American consumers have access to enterprise brands through more touchpoints than ever before. In the past, enterprises controlled the times, policies and marketing funnel for customer interactions.
When things went wrong, customers reluctantly picked up the phone to call customer support, fully expecting not to be recognized, to be put on hold, to have to repeat the same information several times, and to have to spend a lot of time and effort to receive “customer service.”
With the ubiquity of the Web, and with smartphone use, social networking, and consumer expectations for products and services at an all-time high, customer service experiences are changing for the better.
Technology has enabled consumers to redefine how and when they will interact with enterprises at any point in their brand journey. From researching and purchasing to evaluating and returning, consumers set the pace, time, location, and the device used to perform those activities.
At the Core of Greatness
The key trend for companies today is being able to use data to anticipate customer needs across an entire journey. Once it’s collected, the challenge becomes how to leverage the data into a design that promotes an effortless and comprehensive user experience, no matter the device or channel.
UX design luminaries such as Gitta Solomon, Mike Mills and Bruce Tognazzini shared a common belief that putting people at the center of the design of software-engineered experiences — a method called “user-centered design” — was the only way to create great customer experiences.
What makes a great customer experience? The successful formula combines desirability (users wanted it), feasibility (it can technically be built), and viability (people want to buy it) and the ability to scale.
In fact, Tognazzini wrote the first principles for HCI (human computer interaction) design and usability testing, one of which plays a major role in how companies should be using this customer data to their advantage.
Design Principle: Bring to the user all the information and tools needed for each step of the process.
Much has been said about big data from the perspectives of science, technology and privacy. There has been less attention to how an enterprise leverages and effectively productizes its knowledge of customer data to anticipate the needs of customers.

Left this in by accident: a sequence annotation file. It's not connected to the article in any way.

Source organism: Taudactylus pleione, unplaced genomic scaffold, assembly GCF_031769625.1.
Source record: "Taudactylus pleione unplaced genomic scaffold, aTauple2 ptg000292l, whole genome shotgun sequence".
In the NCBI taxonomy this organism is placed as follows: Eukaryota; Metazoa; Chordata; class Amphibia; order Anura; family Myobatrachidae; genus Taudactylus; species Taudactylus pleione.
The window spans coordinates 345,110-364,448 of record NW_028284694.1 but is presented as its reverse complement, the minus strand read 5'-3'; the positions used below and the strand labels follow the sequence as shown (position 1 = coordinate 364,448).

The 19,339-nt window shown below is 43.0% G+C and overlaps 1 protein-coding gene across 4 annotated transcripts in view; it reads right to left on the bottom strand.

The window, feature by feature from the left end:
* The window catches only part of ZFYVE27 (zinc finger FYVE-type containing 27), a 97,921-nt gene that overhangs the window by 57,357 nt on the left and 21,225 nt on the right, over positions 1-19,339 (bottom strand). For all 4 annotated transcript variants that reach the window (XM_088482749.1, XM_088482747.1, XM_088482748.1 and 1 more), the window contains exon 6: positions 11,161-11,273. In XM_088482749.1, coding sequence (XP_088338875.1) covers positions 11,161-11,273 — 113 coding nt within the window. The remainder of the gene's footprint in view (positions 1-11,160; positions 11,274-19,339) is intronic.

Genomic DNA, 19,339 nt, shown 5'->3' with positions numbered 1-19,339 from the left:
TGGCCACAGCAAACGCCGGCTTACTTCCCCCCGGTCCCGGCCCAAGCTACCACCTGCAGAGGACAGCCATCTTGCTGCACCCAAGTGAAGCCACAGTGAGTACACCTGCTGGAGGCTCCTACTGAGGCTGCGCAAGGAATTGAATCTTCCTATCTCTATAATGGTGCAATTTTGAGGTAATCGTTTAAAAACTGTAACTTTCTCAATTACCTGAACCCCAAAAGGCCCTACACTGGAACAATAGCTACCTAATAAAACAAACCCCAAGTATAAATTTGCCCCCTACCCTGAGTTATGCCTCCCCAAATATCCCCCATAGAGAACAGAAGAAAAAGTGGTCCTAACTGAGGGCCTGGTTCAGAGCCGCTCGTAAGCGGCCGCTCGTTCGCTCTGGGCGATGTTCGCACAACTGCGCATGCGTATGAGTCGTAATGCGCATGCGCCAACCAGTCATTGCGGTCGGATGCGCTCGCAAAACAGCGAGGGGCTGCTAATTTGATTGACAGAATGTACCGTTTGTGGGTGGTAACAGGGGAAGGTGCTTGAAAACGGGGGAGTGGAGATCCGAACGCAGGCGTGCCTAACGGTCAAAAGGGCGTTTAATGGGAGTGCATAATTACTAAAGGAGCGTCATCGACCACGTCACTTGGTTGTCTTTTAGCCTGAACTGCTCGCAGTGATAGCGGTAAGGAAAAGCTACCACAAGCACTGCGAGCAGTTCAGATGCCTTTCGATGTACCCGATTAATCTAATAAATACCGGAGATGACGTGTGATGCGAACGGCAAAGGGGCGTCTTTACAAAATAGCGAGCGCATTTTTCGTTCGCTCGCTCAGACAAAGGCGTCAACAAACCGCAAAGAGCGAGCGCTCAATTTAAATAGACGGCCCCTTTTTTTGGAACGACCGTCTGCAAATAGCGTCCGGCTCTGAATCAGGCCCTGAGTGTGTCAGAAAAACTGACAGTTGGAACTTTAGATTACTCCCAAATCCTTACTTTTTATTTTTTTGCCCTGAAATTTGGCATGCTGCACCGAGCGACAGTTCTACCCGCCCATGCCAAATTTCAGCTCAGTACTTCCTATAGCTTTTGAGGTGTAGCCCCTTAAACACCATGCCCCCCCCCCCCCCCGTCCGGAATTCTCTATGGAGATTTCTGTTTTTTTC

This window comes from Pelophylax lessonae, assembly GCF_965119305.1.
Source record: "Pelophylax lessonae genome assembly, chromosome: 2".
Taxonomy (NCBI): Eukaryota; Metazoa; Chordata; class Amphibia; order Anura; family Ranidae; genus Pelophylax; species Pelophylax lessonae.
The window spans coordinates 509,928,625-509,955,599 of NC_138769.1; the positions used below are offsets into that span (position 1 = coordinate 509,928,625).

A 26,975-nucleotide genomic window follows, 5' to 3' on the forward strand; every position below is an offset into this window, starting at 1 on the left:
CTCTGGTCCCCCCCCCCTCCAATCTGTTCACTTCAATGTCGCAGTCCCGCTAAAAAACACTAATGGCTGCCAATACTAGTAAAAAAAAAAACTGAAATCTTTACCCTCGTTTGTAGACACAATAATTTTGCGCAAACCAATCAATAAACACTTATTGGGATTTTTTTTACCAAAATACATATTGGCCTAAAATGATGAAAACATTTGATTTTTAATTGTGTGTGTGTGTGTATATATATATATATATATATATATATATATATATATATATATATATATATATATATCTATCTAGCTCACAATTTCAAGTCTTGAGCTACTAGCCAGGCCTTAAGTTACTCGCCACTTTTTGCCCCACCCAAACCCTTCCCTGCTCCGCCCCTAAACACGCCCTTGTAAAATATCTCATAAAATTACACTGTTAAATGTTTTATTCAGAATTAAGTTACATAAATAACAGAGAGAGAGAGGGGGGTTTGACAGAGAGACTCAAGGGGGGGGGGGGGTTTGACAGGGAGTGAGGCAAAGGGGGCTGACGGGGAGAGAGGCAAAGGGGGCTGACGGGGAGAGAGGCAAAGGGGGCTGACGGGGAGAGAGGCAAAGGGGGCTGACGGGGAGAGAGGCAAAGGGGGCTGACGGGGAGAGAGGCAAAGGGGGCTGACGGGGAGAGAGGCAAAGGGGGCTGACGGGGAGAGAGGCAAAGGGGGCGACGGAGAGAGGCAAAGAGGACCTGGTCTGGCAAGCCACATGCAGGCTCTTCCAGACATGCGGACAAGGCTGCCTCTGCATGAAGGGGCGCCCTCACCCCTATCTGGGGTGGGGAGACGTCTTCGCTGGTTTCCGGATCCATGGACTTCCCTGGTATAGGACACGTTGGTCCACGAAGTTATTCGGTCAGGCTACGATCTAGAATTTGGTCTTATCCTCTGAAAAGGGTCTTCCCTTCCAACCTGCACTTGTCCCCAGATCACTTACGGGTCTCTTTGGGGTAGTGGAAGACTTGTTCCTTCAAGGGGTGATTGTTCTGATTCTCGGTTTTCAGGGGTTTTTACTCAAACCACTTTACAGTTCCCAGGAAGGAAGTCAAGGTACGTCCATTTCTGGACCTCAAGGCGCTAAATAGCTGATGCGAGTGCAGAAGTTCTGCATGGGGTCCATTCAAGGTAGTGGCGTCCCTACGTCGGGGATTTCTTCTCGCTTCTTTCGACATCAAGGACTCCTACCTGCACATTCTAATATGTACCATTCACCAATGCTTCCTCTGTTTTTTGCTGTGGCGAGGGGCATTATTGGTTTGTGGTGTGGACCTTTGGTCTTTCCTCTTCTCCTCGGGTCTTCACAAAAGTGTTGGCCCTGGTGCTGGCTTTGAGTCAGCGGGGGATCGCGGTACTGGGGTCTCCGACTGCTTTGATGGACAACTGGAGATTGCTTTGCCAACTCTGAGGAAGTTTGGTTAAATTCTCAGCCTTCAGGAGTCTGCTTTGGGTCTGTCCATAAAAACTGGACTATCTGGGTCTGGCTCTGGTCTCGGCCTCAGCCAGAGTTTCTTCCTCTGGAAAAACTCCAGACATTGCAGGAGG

Each industry has a high volume of repetitive journeys that users take as they interact with a brand. For example, in retail banking, the most common customer journeys are checking account balances (94 percent), transferring money (61 percent), receiving an alert (57 percent), and depositing a check (51 percent).
The Pareto principle (also known as the “80-20 rule”) states that for many events, roughly 80 percent of the effects come from 20 percent of the causes. Big data is an ideal tool for identifying the top 20 percent of customer journeys.
Typically, qualitative insights such as speaking with customers or scanning chat transcripts and traffic logs for common bottlenecks have been used to help map out customer journeys. However, combining these with modern big data platforms can provide the material for redefining these journeys in an even more customer-centric fashion.
Anticipate Customer Journeys
Following is a good example of the application of this principle.
A frequent, repeat guest using a lodging rental service wanted to stay at a particular location for three nights, but only two nights were available. He inquired if the reservation of the person staying on the third night could be canceled and replaced with his own reservation. The host, unsure what to do, looked up “cancellation policy” with the service.
Instantly, a well-written answer appeared, informing the host of the consequences and penalties of making that type of cancellation. The host was able to share the information with the repeat guest, and the matter was resolved. The service had anticipated the host’s needs without any knowledge of the particular problem and provided the right tools at the right time to resolve the issue.
Further, because those tools were available through a self-service channel, there was no need to route the customer to a customer service representative.
When applied to the most frequent customer journeys, quantitative and qualitative research methods, combined with user-centered design thinking, will deliver all the information and tools needed for each step of the process. For enterprises, this translates into improved customer service metrics, including reduced average handling time, increased first-caller response and higher customer satisfaction.
When an enterprise thoughtfully productizes its data around anticipating customer needs at every touch point in a brand experience, then customer loyalty increases and the enterprise earns the chance at gaining customer trust in its brand.
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